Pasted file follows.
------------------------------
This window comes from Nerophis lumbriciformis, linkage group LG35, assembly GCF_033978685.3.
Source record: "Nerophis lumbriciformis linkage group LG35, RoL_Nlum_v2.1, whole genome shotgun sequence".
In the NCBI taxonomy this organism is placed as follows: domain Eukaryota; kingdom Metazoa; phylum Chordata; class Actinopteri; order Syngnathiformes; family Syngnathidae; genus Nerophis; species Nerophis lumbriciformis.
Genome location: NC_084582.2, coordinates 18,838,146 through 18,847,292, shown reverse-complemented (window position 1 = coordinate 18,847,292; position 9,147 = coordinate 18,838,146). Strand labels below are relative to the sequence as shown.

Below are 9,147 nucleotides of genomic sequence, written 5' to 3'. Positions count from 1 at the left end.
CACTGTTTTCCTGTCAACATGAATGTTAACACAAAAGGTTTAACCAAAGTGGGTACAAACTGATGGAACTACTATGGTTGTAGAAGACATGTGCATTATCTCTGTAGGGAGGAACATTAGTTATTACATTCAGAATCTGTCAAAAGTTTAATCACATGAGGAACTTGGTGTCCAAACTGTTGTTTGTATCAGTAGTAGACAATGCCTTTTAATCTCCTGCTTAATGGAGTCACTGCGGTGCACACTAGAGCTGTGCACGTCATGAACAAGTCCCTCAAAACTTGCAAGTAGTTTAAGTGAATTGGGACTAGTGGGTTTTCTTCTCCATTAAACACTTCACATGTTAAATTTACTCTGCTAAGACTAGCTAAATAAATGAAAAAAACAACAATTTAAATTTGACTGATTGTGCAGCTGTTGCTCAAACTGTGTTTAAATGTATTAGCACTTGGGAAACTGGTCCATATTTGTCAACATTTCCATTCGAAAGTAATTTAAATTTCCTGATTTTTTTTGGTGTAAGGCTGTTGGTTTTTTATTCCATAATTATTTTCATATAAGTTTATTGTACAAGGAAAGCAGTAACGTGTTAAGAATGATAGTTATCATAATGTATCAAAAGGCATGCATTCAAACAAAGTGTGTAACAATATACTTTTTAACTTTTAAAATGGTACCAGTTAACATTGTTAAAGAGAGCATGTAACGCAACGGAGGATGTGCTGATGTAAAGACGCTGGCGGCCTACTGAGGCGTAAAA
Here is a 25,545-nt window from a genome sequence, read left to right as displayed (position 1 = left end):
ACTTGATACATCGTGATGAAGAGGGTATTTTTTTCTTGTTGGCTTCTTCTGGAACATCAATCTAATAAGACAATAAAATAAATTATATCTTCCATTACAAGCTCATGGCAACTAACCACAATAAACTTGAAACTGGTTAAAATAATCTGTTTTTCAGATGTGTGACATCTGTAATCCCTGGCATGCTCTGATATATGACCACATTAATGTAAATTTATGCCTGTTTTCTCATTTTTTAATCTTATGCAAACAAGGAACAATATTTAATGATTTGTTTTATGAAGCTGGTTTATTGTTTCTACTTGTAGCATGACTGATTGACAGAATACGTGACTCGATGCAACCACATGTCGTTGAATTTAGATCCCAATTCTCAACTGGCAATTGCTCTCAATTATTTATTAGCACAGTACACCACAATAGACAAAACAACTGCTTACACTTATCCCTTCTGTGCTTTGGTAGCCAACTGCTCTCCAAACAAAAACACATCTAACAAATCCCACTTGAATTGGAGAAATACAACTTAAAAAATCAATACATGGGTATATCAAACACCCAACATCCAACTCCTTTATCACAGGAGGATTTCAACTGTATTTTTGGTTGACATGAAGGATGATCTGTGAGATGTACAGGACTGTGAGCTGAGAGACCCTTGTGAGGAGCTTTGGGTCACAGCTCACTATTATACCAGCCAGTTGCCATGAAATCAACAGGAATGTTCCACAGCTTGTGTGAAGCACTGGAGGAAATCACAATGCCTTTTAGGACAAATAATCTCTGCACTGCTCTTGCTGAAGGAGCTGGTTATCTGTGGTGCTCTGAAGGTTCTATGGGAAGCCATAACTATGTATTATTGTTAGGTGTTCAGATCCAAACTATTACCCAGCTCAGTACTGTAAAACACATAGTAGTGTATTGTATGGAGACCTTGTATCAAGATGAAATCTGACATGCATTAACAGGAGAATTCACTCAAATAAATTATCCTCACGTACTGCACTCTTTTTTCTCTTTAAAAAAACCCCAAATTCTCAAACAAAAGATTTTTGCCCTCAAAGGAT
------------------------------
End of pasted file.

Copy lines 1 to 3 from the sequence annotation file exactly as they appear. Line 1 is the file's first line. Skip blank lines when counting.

This window comes from Nerophis lumbriciformis, linkage group LG35, assembly GCF_033978685.3.
Source record: "Nerophis lumbriciformis linkage group LG35, RoL_Nlum_v2.1, whole genome shotgun sequence".
In the NCBI taxonomy this organism is placed as follows: domain Eukaryota; kingdom Metazoa; phylum Chordata; class Actinopteri; order Syngnathiformes; family Syngnathidae; genus Nerophis; species Nerophis lumbriciformis.